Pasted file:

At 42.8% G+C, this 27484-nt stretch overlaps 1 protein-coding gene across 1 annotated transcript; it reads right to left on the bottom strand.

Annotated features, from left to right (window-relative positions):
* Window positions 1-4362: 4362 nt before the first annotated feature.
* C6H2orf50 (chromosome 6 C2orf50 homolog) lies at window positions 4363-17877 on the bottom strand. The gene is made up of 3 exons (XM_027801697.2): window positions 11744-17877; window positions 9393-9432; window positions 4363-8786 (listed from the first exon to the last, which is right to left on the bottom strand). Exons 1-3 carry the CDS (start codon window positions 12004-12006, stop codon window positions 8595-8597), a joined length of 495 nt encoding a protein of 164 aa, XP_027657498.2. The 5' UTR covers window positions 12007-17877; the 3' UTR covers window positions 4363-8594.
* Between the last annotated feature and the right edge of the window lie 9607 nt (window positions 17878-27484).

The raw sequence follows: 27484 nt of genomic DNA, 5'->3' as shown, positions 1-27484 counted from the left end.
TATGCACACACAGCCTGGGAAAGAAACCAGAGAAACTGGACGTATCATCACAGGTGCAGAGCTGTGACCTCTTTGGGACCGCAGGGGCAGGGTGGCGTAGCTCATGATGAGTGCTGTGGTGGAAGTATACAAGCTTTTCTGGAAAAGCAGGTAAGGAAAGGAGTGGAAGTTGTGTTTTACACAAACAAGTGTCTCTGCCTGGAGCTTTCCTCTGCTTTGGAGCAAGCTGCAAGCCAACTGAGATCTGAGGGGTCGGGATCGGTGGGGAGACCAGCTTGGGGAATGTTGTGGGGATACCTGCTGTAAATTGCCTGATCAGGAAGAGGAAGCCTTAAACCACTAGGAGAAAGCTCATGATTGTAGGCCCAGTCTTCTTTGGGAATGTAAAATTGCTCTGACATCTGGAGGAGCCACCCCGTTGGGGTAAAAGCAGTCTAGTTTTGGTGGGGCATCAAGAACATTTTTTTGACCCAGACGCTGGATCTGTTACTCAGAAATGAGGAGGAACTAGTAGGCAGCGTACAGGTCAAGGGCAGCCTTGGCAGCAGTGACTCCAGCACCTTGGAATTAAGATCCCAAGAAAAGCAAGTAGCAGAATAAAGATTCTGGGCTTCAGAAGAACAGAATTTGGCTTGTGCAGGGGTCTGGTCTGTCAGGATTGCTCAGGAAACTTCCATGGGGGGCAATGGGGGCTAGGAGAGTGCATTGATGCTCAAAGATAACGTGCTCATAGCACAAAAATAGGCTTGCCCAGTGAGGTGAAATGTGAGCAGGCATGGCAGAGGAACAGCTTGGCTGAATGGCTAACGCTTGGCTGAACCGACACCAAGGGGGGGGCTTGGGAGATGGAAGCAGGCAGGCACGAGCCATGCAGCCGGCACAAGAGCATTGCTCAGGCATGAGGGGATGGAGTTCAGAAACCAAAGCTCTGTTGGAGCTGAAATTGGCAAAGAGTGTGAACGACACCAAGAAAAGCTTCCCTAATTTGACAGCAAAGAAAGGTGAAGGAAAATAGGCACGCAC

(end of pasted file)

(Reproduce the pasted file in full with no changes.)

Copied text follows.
At 42.8% G+C, this 27484-nt stretch overlaps 1 protein-coding gene across 1 annotated transcript; it reads right to left on the bottom strand.

Annotated features, from left to right (window-relative positions):
* Window positions 1-4362: 4362 nt before the first annotated feature.
* C6H2orf50 (chromosome 6 C2orf50 homolog) lies at window positions 4363-17877 on the bottom strand. The gene is made up of 3 exons (XM_027801697.2): window positions 11744-17877; window positions 9393-9432; window positions 4363-8786 (listed from the first exon to the last, which is right to left on the bottom strand). Exons 1-3 carry the CDS (start codon window positions 12004-12006, stop codon window positions 8595-8597), a joined length of 495 nt encoding a protein of 164 aa, XP_027657498.2. The 5' UTR covers window positions 12007-17877; the 3' UTR covers window positions 4363-8594.
* Between the last annotated feature and the right edge of the window lie 9607 nt (window positions 17878-27484).

The raw sequence follows: 27484 nt of genomic DNA, 5'->3' as shown, positions 1-27484 counted from the left end.
TATGCACACACAGCCTGGGAAAGAAACCAGAGAAACTGGACGTATCATCACAGGTGCAGAGCTGTGACCTCTTTGGGACCGCAGGGGCAGGGTGGCGTAGCTCATGATGAGTGCTGTGGTGGAAGTATACAAGCTTTTCTGGAAAAGCAGGTAAGGAAAGGAGTGGAAGTTGTGTTTTACACAAACAAGTGTCTCTGCCTGGAGCTTTCCTCTGCTTTGGAGCAAGCTGCAAGCCAACTGAGATCTGAGGGGTCGGGATCGGTGGGGAGACCAGCTTGGGGAATGTTGTGGGGATACCTGCTGTAAATTGCCTGATCAGGAAGAGGAAGCCTTAAACCACTAGGAGAAAGCTCATGATTGTAGGCCCAGTCTTCTTTGGGAATGTAAAATTGCTCTGACATCTGGAGGAGCCACCCCGTTGGGGTAAAAGCAGTCTAGTTTTGGTGGGGCATCAAGAACATTTTTTTGACCCAGACGCTGGATCTGTTACTCAGAAATGAGGAGGAACTAGTAGGCAGCGTACAGGTCAAGGGCAGCCTTGGCAGCAGTGACTCCAGCACCTTGGAATTAAGATCCCAAGAAAAGCAAGTAGCAGAATAAAGATTCTGGGCTTCAGAAGAACAGAATTTGGCTTGTGCAGGGGTCTGGTCTGTCAGGATTGCTCAGGAAACTTCCATGGGGGGCAATGGGGGCTAGGAGAGTGCATTGATGCTCAAAGATAACGTGCTCATAGCACAAAAATAGGCTTGCCCAGTGAGGTGAAATGTGAGCAGGCATGGCAGAGGAACAGCTTGGCTGAATGGCTAACGCTTGGCTGAACCGACACCAAGGGGGGGGCTTGGGAGATGGAAGCAGGCAGGCACGAGCCATGCAGCCGGCACAAGAGCATTGCTCAGGCATGAGGGGATGGAGTTCAGAAACCAAAGCTCTGTTGGAGCTGAAATTGGCAAAGAGTGTGAACGACACCAAGAAAAGCTTCCCTAATTTGACAGCAAAGAAAGGTGAAGGAAAATAGGCACGCAC